• InsertPithyNicknameHere says:

        Okay, I didn’t think of that, and was originally wondering the same thing. Thanks for being a voice of reason, Khai.

      • fredbiscotti says:

        “Michigan, as well as the rest of the United States, is significantly impacted by the auto industry….” It isn’t just bullets and bombs that threaten American security. As the United States has stepped deeper and deeper into the realm of globalization, our national security interests are increasingly connected to international economics. A strong and vital Chinese automotive industry is a real threat to America’s productivity in the long-run.

    • human_shield says:

      Bejing Automotive now has the knowledge to add extra taillights to their cars and sell them as luxury models, duping American consumers.

    • Loias supports harsher punishments against corporations says:

      I work at a company that producers armor for the U.S. military. We have strict procedures on who can even enter the buildings and factory floors. Foreign nationals are not allowed except in extreme cases and a ton of paperwork.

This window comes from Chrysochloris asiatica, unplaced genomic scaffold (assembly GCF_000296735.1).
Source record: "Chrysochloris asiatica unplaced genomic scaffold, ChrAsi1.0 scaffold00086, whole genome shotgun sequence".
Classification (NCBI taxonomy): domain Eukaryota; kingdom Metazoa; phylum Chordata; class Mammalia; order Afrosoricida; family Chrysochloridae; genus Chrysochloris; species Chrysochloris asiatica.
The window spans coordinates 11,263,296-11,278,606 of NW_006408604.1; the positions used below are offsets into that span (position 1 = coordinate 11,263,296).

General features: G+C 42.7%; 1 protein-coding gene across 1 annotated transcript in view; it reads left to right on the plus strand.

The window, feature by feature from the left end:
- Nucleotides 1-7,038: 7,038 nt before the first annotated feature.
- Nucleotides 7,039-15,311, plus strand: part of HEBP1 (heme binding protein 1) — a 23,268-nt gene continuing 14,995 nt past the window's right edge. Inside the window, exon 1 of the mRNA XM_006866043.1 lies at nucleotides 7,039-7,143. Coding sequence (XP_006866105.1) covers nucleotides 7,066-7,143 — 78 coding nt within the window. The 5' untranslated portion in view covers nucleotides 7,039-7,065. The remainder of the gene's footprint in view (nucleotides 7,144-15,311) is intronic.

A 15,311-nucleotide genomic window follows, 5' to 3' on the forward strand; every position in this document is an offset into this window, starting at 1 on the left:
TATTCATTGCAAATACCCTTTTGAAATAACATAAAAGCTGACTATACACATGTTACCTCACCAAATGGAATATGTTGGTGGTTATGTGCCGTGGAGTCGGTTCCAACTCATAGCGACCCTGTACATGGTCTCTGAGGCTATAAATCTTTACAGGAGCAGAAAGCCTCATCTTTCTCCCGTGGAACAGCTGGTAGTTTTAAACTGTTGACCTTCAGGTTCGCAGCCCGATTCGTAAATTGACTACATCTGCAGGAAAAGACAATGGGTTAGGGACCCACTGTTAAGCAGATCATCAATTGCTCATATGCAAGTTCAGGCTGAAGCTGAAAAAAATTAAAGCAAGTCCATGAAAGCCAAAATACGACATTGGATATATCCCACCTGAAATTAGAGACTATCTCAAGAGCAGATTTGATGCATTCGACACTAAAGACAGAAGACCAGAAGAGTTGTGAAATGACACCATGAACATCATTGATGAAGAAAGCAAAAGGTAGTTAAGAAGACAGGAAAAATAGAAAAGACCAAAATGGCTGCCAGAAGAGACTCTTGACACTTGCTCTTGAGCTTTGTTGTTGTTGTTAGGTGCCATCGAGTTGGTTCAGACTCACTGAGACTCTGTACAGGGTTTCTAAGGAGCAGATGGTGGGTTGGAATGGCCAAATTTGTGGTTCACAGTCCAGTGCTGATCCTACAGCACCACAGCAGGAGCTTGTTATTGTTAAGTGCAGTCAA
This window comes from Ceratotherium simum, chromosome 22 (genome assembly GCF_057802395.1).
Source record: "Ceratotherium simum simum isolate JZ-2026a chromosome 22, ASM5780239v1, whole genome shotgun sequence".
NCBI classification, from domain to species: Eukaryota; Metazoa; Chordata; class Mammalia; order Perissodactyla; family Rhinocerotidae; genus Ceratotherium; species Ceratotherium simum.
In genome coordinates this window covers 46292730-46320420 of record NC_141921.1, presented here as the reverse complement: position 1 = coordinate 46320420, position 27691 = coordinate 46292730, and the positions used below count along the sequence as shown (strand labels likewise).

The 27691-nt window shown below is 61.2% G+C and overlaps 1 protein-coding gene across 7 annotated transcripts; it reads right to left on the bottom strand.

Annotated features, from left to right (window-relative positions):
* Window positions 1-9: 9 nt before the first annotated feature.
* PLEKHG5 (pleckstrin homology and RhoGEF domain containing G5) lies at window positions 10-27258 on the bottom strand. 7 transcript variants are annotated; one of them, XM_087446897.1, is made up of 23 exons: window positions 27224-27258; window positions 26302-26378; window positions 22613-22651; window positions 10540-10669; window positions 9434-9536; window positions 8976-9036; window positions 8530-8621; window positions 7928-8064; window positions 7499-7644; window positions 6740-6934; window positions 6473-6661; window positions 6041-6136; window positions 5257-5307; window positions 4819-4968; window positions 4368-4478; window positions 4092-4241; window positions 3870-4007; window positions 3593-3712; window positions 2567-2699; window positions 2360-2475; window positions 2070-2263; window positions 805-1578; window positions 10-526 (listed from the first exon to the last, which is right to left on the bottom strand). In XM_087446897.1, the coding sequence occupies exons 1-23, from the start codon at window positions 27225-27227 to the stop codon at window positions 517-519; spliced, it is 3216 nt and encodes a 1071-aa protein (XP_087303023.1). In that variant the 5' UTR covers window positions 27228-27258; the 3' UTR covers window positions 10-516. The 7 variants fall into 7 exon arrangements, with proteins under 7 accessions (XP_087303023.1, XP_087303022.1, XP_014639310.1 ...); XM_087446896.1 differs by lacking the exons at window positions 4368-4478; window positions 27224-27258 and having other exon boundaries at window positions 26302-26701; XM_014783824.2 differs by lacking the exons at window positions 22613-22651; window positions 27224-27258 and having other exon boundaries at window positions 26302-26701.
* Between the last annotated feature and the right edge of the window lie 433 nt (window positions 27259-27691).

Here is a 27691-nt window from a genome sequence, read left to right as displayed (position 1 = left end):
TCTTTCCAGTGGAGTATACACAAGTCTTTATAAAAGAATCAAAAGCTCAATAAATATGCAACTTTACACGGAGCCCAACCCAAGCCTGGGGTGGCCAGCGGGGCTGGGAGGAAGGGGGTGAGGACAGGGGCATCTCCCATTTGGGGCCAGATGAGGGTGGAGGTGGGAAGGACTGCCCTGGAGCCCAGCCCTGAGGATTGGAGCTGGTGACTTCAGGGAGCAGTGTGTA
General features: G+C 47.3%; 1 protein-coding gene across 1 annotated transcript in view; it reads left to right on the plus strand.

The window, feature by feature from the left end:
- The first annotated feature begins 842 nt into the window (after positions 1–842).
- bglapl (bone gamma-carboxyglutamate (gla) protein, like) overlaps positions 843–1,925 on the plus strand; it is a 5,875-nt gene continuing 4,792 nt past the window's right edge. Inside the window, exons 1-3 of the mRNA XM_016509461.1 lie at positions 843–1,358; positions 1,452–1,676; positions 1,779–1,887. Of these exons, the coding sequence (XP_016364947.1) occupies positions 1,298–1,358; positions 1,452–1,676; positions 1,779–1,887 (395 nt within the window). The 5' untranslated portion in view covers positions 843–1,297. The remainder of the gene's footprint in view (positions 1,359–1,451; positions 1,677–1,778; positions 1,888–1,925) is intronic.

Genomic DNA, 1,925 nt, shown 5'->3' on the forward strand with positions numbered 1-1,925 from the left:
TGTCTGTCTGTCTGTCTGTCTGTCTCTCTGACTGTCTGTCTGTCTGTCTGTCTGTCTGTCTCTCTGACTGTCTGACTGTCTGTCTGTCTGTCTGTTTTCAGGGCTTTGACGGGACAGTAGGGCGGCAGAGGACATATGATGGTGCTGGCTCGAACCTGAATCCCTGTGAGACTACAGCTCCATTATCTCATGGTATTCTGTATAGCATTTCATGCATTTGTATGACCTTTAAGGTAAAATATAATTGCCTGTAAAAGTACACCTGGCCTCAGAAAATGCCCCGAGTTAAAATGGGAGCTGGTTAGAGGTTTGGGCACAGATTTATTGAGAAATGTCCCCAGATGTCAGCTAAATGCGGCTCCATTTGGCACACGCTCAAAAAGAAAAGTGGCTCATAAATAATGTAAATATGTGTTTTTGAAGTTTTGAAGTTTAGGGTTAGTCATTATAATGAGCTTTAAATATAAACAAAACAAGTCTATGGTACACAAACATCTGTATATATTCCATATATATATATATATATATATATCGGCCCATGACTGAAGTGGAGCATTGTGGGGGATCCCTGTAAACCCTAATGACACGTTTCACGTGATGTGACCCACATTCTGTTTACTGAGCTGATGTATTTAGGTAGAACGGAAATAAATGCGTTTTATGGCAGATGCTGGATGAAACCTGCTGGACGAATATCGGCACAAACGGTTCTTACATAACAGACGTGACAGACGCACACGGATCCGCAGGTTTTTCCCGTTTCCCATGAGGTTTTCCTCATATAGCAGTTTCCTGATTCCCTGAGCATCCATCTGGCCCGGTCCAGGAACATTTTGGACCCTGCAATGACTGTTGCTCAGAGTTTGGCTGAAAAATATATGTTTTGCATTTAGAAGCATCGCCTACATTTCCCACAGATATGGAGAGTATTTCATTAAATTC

Ford might possibly do business with the U.S. goverment as well.

    • houstonspace says:

      When talking about export control, there is something called ‘dual-use’ technology. This is technology that may be used commercially, but have military applications. Seemingly simple technology may have serious military applications (i.e. accelerometers, crash avoidance technology, engine sensors). Ford has an advanced laboratory and the data stolen may be about technology going into vehicles up to 10 years from now. A number of countries are embargoed from receiving such technology, and others are highly-controlled. For example – China is restricted, but Syria, North Korea and Iran are completely embargoed. Checkout: http://export.stanford.edu/country.html for a complete list. Also, there is a GAO document excerpt that outlines the concept of Export Control nicely: http://www.gao.gov/highlights/d09725thigh.pdf

  5. savvy9999 says:

    and what about Beijing Motors? Can we bomb them? Give them lead-tainted drink glasses (probably made down the street)?

    Or just accept that the Chinese own the USA, and write a Sternly Worded Letter. >(

  6. golddog says:

    Ha! I read the headline and thought, “For who, Al Qaeda?”…”Osama we must go to America and obtain one of these Ford Exploders…”

    Maybe Ford can send a spy to Bejing and figure out how to make a Mustang differential, a valve cover that doesn’t let the spark plugs explode out of it, engines that don’t quit when it rains, an ignition system that makes some sense…

    • JayPhat says:

      I’m with you on the ignition system that makes sense. I changed the plugs and wires in a friends Explorer. I thought I was gonna kill someone by the time i was done.

  7. smartmuffin says: